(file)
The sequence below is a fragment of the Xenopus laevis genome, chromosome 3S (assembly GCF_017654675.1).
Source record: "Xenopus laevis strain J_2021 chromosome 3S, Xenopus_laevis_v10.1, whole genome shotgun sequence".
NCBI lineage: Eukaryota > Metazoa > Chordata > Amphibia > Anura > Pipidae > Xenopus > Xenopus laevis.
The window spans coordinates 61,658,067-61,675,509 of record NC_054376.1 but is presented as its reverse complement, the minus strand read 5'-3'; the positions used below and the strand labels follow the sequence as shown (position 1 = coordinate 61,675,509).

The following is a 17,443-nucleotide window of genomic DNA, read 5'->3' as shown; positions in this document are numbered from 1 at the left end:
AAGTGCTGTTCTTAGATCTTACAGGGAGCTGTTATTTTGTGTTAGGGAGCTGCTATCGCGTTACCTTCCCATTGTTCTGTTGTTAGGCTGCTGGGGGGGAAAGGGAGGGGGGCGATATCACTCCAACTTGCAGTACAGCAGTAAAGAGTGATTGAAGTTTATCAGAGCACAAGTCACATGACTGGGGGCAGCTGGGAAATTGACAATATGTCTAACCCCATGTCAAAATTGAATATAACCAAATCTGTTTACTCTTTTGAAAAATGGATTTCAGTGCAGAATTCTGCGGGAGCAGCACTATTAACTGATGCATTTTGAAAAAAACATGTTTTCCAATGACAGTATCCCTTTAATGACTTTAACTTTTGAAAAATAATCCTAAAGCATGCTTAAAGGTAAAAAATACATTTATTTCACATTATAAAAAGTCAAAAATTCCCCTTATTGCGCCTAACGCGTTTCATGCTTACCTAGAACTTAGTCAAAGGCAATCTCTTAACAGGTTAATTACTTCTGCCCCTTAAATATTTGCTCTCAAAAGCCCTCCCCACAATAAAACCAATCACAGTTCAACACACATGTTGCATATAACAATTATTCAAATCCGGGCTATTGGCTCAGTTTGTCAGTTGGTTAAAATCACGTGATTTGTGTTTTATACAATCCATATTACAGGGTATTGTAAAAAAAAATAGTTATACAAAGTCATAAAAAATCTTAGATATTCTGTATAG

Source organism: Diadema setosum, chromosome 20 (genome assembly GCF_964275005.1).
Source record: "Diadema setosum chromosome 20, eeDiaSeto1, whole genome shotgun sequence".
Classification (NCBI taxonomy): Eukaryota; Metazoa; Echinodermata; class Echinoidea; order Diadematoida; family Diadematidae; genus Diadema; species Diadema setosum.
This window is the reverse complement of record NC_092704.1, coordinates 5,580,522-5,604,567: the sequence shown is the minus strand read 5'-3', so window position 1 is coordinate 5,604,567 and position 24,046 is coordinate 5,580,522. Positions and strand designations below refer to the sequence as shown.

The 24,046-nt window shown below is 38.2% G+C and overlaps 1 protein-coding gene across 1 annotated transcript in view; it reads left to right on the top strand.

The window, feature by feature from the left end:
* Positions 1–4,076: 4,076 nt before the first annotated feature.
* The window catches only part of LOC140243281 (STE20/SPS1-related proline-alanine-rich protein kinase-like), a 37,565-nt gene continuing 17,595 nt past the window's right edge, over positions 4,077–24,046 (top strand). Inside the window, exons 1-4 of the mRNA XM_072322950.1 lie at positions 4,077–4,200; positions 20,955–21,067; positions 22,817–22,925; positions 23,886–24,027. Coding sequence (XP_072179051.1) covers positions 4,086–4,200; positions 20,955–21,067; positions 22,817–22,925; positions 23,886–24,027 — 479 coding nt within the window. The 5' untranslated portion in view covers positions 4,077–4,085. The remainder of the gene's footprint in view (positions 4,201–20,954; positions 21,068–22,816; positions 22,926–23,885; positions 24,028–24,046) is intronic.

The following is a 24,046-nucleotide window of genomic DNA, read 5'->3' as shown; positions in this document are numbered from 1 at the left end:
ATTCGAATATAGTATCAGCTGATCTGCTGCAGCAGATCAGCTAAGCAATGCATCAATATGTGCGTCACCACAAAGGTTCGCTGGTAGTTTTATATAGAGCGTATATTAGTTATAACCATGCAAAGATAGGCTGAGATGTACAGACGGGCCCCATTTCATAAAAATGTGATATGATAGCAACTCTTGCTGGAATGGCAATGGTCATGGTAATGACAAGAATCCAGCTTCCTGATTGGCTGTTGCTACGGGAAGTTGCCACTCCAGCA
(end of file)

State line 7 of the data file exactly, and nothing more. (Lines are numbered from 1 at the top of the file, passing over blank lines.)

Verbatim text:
Source organism: Diadema setosum, chromosome 20 (genome assembly GCF_964275005.1).